The only way it's going to get awkward is if you forget their name, see them repeatedly in the future, and never ask them what their name really is. Or if you get into a long, intense conversation with one person and you never ask them.

There's not really much of a way around putting your friends into that situation when you introduce them to a large group, but it's helpful for me to hear some kind of tidbit about the person -- that way, if I don't remember their names, I at least have a conversation starter and I can, if necessary, pull out proof of "no really I was listening, I'm just bad at names." So I like to hear introductions like, "This is Annie, who's in that sociology class with me, and her boyfriend Jim." It's also nice to have the one person I know incorporate me into conversations by referring to the other person by name, like "Matt loves Dr. Who too, and Sarah down there in the blue shirt can't wait for the new season either!"
posted by lilac girl at 3:59 PM on April 23, 2011

Something that helps with the flummoxed feeling is to take a few deep calming breaths before entering the bar or restaurant and try to get a smile ready. Then proceed as above. It's totally okay to admit that you didn't catch someone's name.
posted by cabingirl at 4:10 PM on April 23, 2011

you're not going to use those names within the next hour or so. Even if you're talking with all of them, you'll all be saying "you" and "what about him?" etc etc. And if someone barrages you with "hey rwatson, this A,B,C,D,E,F,G,H,I and their sister J" just say, "hi!" and sit down.

If you're joining a group of people engaged in a conversation, just sit down and listen to the conversation. As the conversation flows, they'll be paying attention to it, not to you, so try not to worry about how you look. And if you're open to the conversation, sooner or later you can organically insert yourself into it by asking a question or adding something that goes along with the flow. Schmoozing is awkward and frustrating --- for pretty much everyone. One of the worst parts is standing there with a drink trying to figure out how to insert yourself into a group you don't know ---- in this case, that's already been done for you. It's good to remember that everyone's usually thinking about how they look, so they're not obsessing about what you're doing. Sitting back and listening lets you relax into the situation and figure out what they're talking about so you have some context.

As the host of a large group bringing in a new person, you can introduce everyone, but primarily just keep hanging out, keep the conversation going. The new person can jump in when she/he feels comfortable. If you notice no one's talking to the new person, try to focus her/him on someone nearby, like "oh Tom, Josh also does comics. He was just at MOCCA." or ask her/him a question. Just keep your eyes open to whether or not some people aren't talking at all and some are doing all the talking.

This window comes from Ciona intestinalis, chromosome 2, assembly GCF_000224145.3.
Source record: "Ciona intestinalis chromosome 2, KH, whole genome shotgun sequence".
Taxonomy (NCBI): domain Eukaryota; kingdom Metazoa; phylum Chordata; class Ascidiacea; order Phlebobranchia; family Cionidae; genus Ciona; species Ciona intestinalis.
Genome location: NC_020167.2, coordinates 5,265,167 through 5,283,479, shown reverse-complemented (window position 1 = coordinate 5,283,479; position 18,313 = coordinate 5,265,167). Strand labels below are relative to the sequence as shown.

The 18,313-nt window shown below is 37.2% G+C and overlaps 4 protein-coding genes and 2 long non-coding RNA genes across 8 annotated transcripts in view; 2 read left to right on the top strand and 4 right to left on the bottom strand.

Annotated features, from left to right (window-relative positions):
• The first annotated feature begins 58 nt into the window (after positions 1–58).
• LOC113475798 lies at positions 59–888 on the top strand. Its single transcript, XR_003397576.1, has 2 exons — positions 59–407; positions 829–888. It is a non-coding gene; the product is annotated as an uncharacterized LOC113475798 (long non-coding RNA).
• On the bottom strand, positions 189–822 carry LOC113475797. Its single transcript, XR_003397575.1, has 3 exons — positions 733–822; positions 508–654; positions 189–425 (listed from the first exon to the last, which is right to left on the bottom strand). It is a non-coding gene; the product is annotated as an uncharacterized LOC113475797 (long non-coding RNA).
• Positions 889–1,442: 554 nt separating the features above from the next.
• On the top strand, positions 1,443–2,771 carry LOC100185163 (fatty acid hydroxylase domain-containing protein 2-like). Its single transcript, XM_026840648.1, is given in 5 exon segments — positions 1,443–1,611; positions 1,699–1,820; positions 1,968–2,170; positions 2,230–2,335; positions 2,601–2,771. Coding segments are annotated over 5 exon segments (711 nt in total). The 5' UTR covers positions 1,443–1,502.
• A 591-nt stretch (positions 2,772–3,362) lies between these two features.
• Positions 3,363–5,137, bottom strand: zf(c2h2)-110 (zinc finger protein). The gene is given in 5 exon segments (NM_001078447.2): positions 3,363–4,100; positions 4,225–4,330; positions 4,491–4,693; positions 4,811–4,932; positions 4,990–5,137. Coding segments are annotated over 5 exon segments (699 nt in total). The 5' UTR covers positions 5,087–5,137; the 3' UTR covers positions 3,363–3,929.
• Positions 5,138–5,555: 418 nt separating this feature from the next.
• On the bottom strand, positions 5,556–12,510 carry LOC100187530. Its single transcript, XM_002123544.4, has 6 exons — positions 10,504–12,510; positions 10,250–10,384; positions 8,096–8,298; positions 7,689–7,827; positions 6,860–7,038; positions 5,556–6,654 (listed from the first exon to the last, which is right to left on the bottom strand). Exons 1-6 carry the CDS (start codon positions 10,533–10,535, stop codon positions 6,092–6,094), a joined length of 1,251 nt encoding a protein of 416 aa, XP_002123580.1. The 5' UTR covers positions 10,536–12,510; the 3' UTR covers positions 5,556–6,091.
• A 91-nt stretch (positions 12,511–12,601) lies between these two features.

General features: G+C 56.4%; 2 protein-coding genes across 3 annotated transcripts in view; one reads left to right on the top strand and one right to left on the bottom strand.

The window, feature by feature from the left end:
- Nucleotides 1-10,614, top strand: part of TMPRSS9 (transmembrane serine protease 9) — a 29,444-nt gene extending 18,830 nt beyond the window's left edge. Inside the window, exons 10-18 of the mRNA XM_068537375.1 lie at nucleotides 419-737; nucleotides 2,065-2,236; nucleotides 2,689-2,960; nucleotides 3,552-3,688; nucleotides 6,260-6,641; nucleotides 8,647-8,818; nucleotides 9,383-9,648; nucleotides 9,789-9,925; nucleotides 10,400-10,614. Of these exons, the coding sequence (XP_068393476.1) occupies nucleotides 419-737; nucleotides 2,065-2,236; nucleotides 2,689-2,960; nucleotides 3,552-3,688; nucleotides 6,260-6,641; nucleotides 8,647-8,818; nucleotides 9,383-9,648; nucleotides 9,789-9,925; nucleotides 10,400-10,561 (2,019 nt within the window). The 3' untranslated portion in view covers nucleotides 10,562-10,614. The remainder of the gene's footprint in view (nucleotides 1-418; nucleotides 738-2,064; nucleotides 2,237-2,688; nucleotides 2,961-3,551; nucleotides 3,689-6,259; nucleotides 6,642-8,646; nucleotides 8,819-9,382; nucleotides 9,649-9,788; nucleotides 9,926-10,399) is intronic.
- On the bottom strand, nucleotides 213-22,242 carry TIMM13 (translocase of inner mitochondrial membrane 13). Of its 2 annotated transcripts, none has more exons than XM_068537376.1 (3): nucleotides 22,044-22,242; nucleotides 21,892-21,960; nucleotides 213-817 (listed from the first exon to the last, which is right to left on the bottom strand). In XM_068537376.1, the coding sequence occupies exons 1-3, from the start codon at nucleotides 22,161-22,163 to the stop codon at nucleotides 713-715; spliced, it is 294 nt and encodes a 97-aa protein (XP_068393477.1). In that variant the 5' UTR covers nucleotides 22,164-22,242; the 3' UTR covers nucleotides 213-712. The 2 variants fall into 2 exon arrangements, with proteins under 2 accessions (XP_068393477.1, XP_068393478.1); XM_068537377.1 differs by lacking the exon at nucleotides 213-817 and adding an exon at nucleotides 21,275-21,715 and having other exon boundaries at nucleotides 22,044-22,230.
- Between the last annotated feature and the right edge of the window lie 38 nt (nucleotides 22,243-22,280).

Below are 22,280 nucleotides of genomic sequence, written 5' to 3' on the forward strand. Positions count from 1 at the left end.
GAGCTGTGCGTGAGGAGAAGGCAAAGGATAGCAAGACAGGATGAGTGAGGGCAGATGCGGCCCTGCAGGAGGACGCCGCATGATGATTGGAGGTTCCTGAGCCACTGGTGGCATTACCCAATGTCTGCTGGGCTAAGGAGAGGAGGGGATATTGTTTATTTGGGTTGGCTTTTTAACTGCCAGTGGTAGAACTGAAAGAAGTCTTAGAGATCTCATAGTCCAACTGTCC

It sounds like they might've caught you at an awkward moment - if you want to join them, pull up a chair, put your coat and bag on it and tell them you'll be "right back, you're getting a drink. Does anyone want something?" etc etc
posted by Geameade at 4:18 PM on April 23, 2011

There's no way I could remember all of those names.

Which is why no one expects you to.

Introducing you to all those people by name is kind of like people running into each other and asking "How's it going?" The question could be useful if you want to answer about how you're actually doing. But more likely, it's just used as a way to say something and be polite, rather than standing around being awkward or rude. They don't actually care if you happen to perform the memorization feat of learning 7 names in a row, so just put this out of your mind. The subtext of "Hi, how's it going?" is: "I acknowledge your presence in a friendly manner." The subtext of "Robert, this is Emily, Sue, Steve, Bob, Jessica, Ralph, and Louis!" is: "I know you're unfamiliar with this group, but I hope you feel welcome to get to know them." You have permission to instantly forget all their names and ask later on when you need to know an individual's name.
posted by John Cohen at 4:45 PM on April 23, 2011 [2 favorites]

The best way to make friends with strangers is to immediately act like they're your friends already. Smile, get them to talk about what they're interested in, listen to them as opposed to just waiting for your turn to speak and have fun. If you're thinking about your own reactions to things all the time, you're not focusing on the other person and that's the key to success.